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Boko Haram: The Emerging Jihadist Threat in West Africa

Updated May 9, 2014

Read the full report here: Boko Haram: The Emerging Jihadist Threat in West Africa (PDF).

Boko Haram, an Islamic militant group that seeks to establish an Islamic state in northern Nigeria that will strictly adhere to its interpretation of Islamic law, has raised international concern over its increasingly violent activities and its potential links to other terrorist organizations.

The group, also known by its Arabic name Jama'at Ahl al-Sunnah lil-Da'wah w'al-Jihaad (the Group of the people of the Sunnah for Propagating Islam and Jihad) garnered international attention in August 2011 after claiming responsibility for a suicide bombing at the United Nations building in the Nigerian capital of Abuja in which at least 25 were killed and more than 110 were wounded. Congress held its first hearing on the potential threats posed by the group in November 2011.

The organization gained international notoriety after it abducted between 250 and 300 Nigerian school girls in April 2014, threating to sell them as wives and reitering its opposition to female education and to secular studies in general. The abduction came in teh midst of a series of increasingly aggressive Boko Haram attacks, including the destruction of a northern Nigerian town adn massacring of approximately 300 of its inhabitants three weeks after the abductions.

Central to Boko Haram's ideology is the notion that many aspects of Western life are antithetical to Islamic civilization. Although the group's name is widely translated as "Western education is forbidden/sinful," Boko Haram's leaders insist that the name refers not just to Western education but also to Western civilization in its entirety.

In its early years, the group was popularly known as the "Nigerian Taliban" due to its shared anti-Western ideology and its willingness to use violence in an effort to impose a strict form of Shariah law. Its public statements declaring solidarity with Al Qaeda and its ideology further attest to its anti-Western views.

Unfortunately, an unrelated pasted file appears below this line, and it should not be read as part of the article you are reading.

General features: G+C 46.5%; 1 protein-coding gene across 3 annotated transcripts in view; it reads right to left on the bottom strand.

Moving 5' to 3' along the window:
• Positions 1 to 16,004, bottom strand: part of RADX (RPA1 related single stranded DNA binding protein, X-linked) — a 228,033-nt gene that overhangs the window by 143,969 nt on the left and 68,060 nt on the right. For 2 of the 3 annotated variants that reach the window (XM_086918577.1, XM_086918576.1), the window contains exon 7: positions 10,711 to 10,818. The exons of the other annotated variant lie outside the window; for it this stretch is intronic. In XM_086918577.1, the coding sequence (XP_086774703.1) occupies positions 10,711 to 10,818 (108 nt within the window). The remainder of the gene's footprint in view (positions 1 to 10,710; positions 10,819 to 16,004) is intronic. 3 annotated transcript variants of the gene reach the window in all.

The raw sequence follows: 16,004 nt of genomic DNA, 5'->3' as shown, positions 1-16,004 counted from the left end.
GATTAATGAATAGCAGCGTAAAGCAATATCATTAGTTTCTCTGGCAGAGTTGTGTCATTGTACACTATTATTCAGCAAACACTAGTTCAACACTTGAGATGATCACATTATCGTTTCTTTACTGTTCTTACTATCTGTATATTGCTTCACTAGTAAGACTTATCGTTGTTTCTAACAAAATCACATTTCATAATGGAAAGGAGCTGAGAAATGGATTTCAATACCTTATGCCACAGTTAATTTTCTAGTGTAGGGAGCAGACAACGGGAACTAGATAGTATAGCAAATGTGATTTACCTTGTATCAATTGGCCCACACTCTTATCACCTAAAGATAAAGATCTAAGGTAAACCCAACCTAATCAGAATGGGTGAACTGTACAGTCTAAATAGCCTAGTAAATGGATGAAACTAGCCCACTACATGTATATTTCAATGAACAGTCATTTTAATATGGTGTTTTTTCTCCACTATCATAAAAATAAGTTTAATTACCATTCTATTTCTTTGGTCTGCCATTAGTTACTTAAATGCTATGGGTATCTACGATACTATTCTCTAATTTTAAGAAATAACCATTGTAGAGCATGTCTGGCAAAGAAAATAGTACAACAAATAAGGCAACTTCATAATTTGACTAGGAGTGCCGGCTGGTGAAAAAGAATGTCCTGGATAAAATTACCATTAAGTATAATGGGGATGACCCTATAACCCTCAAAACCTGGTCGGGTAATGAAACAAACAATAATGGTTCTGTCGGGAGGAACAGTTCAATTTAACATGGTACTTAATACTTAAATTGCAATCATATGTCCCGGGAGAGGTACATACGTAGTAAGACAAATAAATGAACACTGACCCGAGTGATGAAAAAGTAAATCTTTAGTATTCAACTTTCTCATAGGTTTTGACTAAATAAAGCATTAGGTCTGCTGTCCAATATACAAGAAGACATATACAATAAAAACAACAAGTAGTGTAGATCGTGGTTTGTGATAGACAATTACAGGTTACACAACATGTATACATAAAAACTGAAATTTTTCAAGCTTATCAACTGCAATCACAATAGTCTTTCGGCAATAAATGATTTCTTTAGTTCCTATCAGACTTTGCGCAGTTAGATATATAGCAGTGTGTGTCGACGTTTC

While Boko Haram has only minimally operated outside Nigeria, its attack on the United Nations building demonstrates an apparent willingness to align itself with the goals and tactics of established global terrorist organizations. Boko Haram has allegedly established connections to Al Qaeda in the Islamic Maghreb, Al Qaeda's North African branch, and Al Shabaab, an Al Qaeda-affiliated Islamic militant group that seeks to create an Islamic state in Somalia.

The group's leadership has also expressed intent to target U.S. interests in particular, citing U.S. support for Israel and what the group describes as American "oppression and aggression against Muslim nations."

Recognizing the potential danger that Boko Haram poses to its citizens, U.S. officials have issued several warnings, increasing in specificity since the United Nations bombing, to American travelers and others with interests in Nigeria. Boko Haram was designated a foreign terrorist organization by the U.S. State Department in 2013.

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UPDATE

On February 25, 2013, militants claiming to be members of Boko Haram took responsibility for kidnapping a French family in Cameroon. If confirmed, the incident would mark the first time Boko Haram has taken credit for an operation outside of Nigeria.

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